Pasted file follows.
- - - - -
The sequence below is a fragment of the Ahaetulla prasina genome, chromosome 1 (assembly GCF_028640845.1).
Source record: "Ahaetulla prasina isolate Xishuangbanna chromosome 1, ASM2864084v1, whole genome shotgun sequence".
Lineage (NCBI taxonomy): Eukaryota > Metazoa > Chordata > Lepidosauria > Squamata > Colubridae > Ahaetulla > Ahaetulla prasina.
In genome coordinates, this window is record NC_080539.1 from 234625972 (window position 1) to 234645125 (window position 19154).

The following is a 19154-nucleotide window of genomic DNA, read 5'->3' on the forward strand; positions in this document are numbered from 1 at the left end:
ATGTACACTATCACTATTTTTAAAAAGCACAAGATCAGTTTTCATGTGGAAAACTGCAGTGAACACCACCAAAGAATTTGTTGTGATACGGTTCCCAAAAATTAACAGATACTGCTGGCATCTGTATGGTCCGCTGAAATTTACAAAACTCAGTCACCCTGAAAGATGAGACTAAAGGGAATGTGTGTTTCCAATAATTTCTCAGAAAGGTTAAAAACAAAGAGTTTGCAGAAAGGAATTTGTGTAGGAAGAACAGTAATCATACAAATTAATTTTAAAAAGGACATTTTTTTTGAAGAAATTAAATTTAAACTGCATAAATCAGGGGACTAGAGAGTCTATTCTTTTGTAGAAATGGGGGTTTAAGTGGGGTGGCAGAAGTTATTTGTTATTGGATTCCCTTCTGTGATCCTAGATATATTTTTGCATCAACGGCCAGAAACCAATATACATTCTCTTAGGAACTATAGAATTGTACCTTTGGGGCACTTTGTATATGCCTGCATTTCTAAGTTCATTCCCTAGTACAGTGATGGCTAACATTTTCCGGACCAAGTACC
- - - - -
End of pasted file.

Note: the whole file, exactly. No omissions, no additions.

The sequence below is a fragment of the Ahaetulla prasina genome, chromosome 1 (assembly GCF_028640845.1).
Source record: "Ahaetulla prasina isolate Xishuangbanna chromosome 1, ASM2864084v1, whole genome shotgun sequence".
Lineage (NCBI taxonomy): Eukaryota > Metazoa > Chordata > Lepidosauria > Squamata > Colubridae > Ahaetulla > Ahaetulla prasina.
In genome coordinates, this window is record NC_080539.1 from 234625972 (window position 1) to 234645125 (window position 19154).

The following is a 19154-nucleotide window of genomic DNA, read 5'->3' on the forward strand; positions in this document are numbered from 1 at the left end:
ATGTACACTATCACTATTTTTAAAAAGCACAAGATCAGTTTTCATGTGGAAAACTGCAGTGAACACCACCAAAGAATTTGTTGTGATACGGTTCCCAAAAATTAACAGATACTGCTGGCATCTGTATGGTCCGCTGAAATTTACAAAACTCAGTCACCCTGAAAGATGAGACTAAAGGGAATGTGTGTTTCCAATAATTTCTCAGAAAGGTTAAAAACAAAGAGTTTGCAGAAAGGAATTTGTGTAGGAAGAACAGTAATCATACAAATTAATTTTAAAAAGGACATTTTTTTTGAAGAAATTAAATTTAAACTGCATAAATCAGGGGACTAGAGAGTCTATTCTTTTGTAGAAATGGGGGTTTAAGTGGGGTGGCAGAAGTTATTTGTTATTGGATTCCCTTCTGTGATCCTAGATATATTTTTGCATCAACGGCCAGAAACCAATATACATTCTCTTAGGAACTATAGAATTGTACCTTTGGGGCACTTTGTATATGCCTGCATTTCTAAGTTCATTCCCTAGTACAGTGATGGCTAACATTTTCCGGACCAAGTACC